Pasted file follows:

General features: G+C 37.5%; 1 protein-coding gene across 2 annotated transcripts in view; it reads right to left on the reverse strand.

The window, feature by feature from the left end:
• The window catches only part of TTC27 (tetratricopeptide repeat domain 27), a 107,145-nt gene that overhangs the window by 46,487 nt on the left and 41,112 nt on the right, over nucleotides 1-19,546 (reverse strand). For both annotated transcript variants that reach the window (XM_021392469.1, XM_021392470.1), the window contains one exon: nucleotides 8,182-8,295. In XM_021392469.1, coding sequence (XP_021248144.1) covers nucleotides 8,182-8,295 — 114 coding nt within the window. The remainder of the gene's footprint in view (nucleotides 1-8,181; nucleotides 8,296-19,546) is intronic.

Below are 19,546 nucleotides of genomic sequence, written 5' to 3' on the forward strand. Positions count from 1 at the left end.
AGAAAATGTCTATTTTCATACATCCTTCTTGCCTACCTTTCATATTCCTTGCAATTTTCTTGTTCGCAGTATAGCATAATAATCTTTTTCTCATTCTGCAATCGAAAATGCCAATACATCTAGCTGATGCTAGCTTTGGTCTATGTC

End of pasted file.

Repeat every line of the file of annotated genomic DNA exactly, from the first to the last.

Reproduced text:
General features: G+C 37.5%; 1 protein-coding gene across 2 annotated transcripts in view; it reads right to left on the reverse strand.

The window, feature by feature from the left end:
• The window catches only part of TTC27 (tetratricopeptide repeat domain 27), a 107,145-nt gene that overhangs the window by 46,487 nt on the left and 41,112 nt on the right, over nucleotides 1-19,546 (reverse strand). For both annotated transcript variants that reach the window (XM_021392469.1, XM_021392470.1), the window contains one exon: nucleotides 8,182-8,295. In XM_021392469.1, coding sequence (XP_021248144.1) covers nucleotides 8,182-8,295 — 114 coding nt within the window. The remainder of the gene's footprint in view (nucleotides 1-8,181; nucleotides 8,296-19,546) is intronic.

Below are 19,546 nucleotides of genomic sequence, written 5' to 3' on the forward strand. Positions count from 1 at the left end.
AGAAAATGTCTATTTTCATACATCCTTCTTGCCTACCTTTCATATTCCTTGCAATTTTCTTGTTCGCAGTATAGCATAATAATCTTTTTCTCATTCTGCAATCGAAAATGCCAATACATCTAGCTGATGCTAGCTTTGGTCTATGTC